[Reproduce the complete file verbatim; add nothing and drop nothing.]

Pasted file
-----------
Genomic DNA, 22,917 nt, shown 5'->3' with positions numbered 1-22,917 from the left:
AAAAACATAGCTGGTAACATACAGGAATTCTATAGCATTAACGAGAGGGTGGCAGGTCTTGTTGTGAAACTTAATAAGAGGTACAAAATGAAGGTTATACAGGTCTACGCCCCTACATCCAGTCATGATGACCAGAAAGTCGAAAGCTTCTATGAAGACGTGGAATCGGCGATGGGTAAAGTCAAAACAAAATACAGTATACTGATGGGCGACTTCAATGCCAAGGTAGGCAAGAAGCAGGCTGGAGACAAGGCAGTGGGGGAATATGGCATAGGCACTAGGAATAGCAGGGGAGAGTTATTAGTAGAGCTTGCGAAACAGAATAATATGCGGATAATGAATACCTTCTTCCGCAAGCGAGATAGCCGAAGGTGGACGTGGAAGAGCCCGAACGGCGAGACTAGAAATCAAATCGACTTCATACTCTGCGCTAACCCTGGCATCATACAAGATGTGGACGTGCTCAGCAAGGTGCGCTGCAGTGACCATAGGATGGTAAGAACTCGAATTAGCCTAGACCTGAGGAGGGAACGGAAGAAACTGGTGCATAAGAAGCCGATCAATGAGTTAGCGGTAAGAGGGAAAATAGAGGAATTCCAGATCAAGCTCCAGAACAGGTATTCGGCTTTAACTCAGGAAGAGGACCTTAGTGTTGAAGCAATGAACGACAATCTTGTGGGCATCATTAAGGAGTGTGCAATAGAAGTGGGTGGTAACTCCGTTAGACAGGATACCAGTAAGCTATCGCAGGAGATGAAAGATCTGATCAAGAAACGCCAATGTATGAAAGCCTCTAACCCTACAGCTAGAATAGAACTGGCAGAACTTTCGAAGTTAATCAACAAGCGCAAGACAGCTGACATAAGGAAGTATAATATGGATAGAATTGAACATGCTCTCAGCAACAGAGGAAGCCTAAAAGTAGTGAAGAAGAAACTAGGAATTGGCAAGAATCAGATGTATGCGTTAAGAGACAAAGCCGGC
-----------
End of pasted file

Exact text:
Genomic DNA, 22,917 nt, shown 5'->3' with positions numbered 1-22,917 from the left:
AAAAACATAGCTGGTAACATACAGGAATTCTATAGCATTAACGAGAGGGTGGCAGGTCTTGTTGTGAAACTTAATAAGAGGTACAAAATGAAGGTTATACAGGTCTACGCCCCTACATCCAGTCATGATGACCAGAAAGTCGAAAGCTTCTATGAAGACGTGGAATCGGCGATGGGTAAAGTCAAAACAAAATACAGTATACTGATGGGCGACTTCAATGCCAAGGTAGGCAAGAAGCAGGCTGGAGACAAGGCAGTGGGGGAATATGGCATAGGCACTAGGAATAGCAGGGGAGAGTTATTAGTAGAGCTTGCGAAACAGAATAATATGCGGATAATGAATACCTTCTTCCGCAAGCGAGATAGCCGAAGGTGGACGTGGAAGAGCCCGAACGGCGAGACTAGAAATCAAATCGACTTCATACTCTGCGCTAACCCTGGCATCATACAAGATGTGGACGTGCTCAGCAAGGTGCGCTGCAGTGACCATAGGATGGTAAGAACTCGAATTAGCCTAGACCTGAGGAGGGAACGGAAGAAACTGGTGCATAAGAAGCCGATCAATGAGTTAGCGGTAAGAGGGAAAATAGAGGAATTCCAGATCAAGCTCCAGAACAGGTATTCGGCTTTAACTCAGGAAGAGGACCTTAGTGTTGAAGCAATGAACGACAATCTTGTGGGCATCATTAAGGAGTGTGCAATAGAAGTGGGTGGTAACTCCGTTAGACAGGATACCAGTAAGCTATCGCAGGAGATGAAAGATCTGATCAAGAAACGCCAATGTATGAAAGCCTCTAACCCTACAGCTAGAATAGAACTGGCAGAACTTTCGAAGTTAATCAACAAGCGCAAGACAGCTGACATAAGGAAGTATAATATGGATAGAATTGAACATGCTCTCAGCAACAGAGGAAGCCTAAAAGTAGTGAAGAAGAAACTAGGAATTGGCAAGAATCAGATGTATGCGTTAAGAGACAAAGCCGGC